But what it does is when people are calm, when there is no frustration of a lending requirement, when people are sitting together in a room, we are able to come up with different ideas and see beyond the minds of the National Treasury and the shareholder departments in the state-owned companies. We are able to go behind the scenes and understand where some of these things are coming from, where the pressure points are.

TEBOGO TSHWANE: You say that all the problems of SOEs won’t necessarily be solved in a one-hour session, but what is the purpose then or what is the outcome that you expect to come out of these discussions and these solutions that do come out. I mean, a lot of things were mentioned, such as ideas about increasing the transparency on the appointment of SOC directors as well as using the power of the PFMA [Public Finance Management Act] to hold some of these directors who have contributed to the failure of SOEs accountable. So these are all stimulating conversations, but to what end?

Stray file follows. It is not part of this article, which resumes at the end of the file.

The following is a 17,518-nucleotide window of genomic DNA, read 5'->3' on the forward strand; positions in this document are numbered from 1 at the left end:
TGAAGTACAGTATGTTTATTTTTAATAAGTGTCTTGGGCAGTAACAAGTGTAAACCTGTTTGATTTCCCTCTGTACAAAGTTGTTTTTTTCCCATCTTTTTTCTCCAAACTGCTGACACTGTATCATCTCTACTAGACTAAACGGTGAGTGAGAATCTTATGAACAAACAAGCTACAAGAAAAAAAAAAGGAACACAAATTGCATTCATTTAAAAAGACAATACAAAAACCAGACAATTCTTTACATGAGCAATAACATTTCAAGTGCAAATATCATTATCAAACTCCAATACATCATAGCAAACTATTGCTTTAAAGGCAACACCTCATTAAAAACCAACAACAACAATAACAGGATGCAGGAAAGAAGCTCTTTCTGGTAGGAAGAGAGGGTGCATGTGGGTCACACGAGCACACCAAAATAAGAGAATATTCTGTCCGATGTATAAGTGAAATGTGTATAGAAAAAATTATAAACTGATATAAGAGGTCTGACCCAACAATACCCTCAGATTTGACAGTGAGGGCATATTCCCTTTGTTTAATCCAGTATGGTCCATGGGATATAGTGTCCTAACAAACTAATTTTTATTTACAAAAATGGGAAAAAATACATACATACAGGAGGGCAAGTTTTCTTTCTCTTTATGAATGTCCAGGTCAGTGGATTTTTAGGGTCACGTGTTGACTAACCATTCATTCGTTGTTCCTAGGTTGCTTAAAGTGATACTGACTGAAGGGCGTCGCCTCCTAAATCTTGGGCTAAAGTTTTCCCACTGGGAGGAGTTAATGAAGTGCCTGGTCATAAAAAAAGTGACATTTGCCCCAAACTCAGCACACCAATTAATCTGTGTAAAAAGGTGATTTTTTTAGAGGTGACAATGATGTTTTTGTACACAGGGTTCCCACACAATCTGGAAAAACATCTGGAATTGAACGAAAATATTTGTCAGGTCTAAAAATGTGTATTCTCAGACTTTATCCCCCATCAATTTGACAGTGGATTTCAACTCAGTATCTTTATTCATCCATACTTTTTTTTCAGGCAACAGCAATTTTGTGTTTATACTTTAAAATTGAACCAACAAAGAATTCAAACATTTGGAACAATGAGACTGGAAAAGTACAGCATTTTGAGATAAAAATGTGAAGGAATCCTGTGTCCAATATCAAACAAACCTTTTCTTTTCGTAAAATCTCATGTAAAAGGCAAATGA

BAKANG LETSHWITI: What I want to use as an example is a point that actually came out of the session last week. Somebody asked the question about the relevance of some sections of the PFMA in its current form, which is something that you would never discuss if there is a meeting involving an SOC, banks, investors and National Treasury and we are discussing a funding requirement. At that point there is no one really who says let’s look at whether the PFMA is still relevant; let’s look at whether there is something we can take out of the Singapore Temasek Holdings case study. So this is really a forum where we are all sitting, we are calm, we are sober-minded and we are able to ask questions that we would ordinarily not be in a position to, to ask or even have time to debate. So we know that the answers and much of the work that will lead to our state-owned companies seeing any traction happens outside of the forum. The forum is really just to provide the platform to get as many ideas as possible and to get people to cross the line. In a country like ours, South Africa, our democracy was actually the brainchild and born out of dialogue. People were sitting in a room, there was Codesa [Convention for a Democratic South Africa].